Johana Medina Leon, a 25-year-old transgender asylum seeker from El Salvador, died while in Immigration and Customs Enforcement (ICE) custody. She’s not the first trans immigrant to die in federal detention and, sadly, may not be the last. 

News of Johana’s death caused immigrant advocates to raise the alarm for trans immigrants who are more vulnerable to injury, abuse and neglect in immigrant detention centers.

Christopher Dolan, center, filed a complaint with the U.S. Department of Homeland Security over the death of trans woman Johana Medina Leon. Photo: Meg Elison for Bay Area Reporter. 

Johana waited for months in Mexico for a chance to ask for asylum at a U.S. port of entry. Even after becoming sick, she didn’t give up hope and was eventually admitted as an asylum seeker on April 11. She spent seven weeks at an ICE detention center in New Mexico that’s notorious for claims of mistreatment of trans people.

Johana died in a hospital after experiencing chest pains on the same day a medical test confirmed she had a serious illness. A year prior, fellow trans immigrant Roxsana Hernandez Rodriguez died in ICE custody. Official autopsies found she’d died of dehydration, but an independent autopsy reports signs of abuse. ICE denies the allegation. 

“I don’t want to die because I’m trans. I also have a family. ” @Simone de Janeiro Dos Santos on Diversidad Sin Fronteras on Facebook. 

These tragic deaths, coupled with the history of sexual harassment and lack of medical care by ICE, reflects the vulnerable, abused and neglected circumstances of LGBTQ+ immigrants.

“ICE Bae” prefers fame as she turns a blind eye to suffering

26-year-old Latina Kiara Cervantes is getting more attention than she bargained for, and for all the wrong reasons. The U.S. Customs and Border Protection officer, nicknamed “ICE Bae” on social media, appeared in a viral photo that showed her providing security for Vice President Mike Pence during a visit to a Texas detention facility at the border. 


There are many Border Patrol agents who are Latinx, she’s far from being the only one. But Kiara’s eager acceptance of social media fame for her role shows her siding with the current administration’s hateful and cruel anti-immigrant rhetoric, even when it targets her own gente. She dismissed critics and defended her actions by saying it was an “honor” and that she takes “a lot of pride” in her job. Her critics reminded her Nazis used the same excuses during World War II. 


Many of her social media fans mocked the inhumane conditions migrants are subjected to in border facilities, while they complimented and even sexualized Kiara, saying they’d like to be “detained” by her. As if being ripped away from one’s family, going hungry and forced to inhumane conditions is something to joke about.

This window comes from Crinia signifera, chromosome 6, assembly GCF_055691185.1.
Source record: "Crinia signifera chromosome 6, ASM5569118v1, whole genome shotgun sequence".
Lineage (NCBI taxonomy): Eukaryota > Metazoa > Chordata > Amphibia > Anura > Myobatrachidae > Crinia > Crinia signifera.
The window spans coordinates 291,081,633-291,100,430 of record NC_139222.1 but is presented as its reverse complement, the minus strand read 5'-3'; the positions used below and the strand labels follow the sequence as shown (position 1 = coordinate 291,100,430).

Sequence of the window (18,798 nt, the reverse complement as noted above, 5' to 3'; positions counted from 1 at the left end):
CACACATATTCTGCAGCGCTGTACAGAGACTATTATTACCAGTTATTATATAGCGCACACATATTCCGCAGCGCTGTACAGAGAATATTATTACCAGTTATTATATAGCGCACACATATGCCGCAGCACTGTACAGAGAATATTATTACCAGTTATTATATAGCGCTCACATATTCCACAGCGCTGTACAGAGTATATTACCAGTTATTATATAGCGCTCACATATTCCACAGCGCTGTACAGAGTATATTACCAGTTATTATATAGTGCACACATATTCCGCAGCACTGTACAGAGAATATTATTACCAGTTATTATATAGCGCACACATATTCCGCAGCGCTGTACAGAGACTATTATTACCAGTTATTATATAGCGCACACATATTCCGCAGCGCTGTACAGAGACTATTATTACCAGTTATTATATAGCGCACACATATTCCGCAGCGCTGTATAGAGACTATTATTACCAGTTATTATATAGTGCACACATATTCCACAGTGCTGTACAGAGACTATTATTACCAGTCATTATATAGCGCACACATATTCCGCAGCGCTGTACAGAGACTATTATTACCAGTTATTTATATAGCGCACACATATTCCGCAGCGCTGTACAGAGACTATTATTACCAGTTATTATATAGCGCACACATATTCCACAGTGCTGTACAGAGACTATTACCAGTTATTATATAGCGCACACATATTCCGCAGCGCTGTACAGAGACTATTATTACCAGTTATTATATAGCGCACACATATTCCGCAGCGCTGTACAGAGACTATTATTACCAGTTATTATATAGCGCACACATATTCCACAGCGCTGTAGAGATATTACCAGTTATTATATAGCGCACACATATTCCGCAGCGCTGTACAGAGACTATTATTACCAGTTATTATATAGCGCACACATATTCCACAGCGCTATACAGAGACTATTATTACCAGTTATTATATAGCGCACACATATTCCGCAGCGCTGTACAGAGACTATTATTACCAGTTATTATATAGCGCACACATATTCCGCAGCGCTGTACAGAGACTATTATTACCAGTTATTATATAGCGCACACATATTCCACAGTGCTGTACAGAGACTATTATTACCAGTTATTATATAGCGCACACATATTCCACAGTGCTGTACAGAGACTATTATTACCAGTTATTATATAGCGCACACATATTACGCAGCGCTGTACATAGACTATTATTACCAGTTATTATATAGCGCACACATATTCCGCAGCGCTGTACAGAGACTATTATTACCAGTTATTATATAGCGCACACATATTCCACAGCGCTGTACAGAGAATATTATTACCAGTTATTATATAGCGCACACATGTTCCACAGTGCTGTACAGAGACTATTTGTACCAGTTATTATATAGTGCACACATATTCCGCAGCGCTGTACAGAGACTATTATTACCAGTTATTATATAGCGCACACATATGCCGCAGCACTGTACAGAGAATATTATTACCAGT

Kiara created a Twitter profile, where she embraced her “Ice Bae” label. Kiara is a privileged Latina who is immune to the injustices taking place right in front of her, who’s seeking instant fame for the wrong reasons.

Discrimination against Romero family reflects surge in bigotry

The Romero family took another selfie to avoid allowing the man to destroy their memory./Jessica Romero on Facebook

The Romeros are avid fans of the Texas Rangers baseball team. Watching games live at Globe Life Park in Arlington is a fun family affair for them, but mere hours after the news that a domestic terrorist claimed 22 lives in El Paso, this Latinx family became victims of a bigoted man who didn’t want them there. 

Jessica Romero posted a selfie which shows the bigoted man in the background making an obscene gesture./Jessica Romero on Facebook.

Jessica Romero, the wife and mom in the family, says the man sitting in the row above them loudly complained about having “illegals” sitting near him. The man was pictured in the family’s selfie making an obscene gesture. One Latinx boy sitting behind the man apparently pushed the man’s seat, so he threatened to “kick Speedy Gonzalez all the way back to Mexico.”

He then loudly said that Trump “needs to hurry up and build the wall and send all those illegals back.” 

A screenshot of the Instagram post containing another racially obscene photo ./Shot Shot/WMarshallKy/Twitter

In another recent incident, a group of young men wearing Senate Majority Leader Mitch McConnell t-shirts posed for a photo smiling as one of them pretended to strangle a cardboard cut-out of Rep. Alexandria Ocasio-Cortez. Discrimination and bigotry is being normalized and justified by many politicians right now. We’ll continue to call it out, because this divisiveness is not welcome in our country.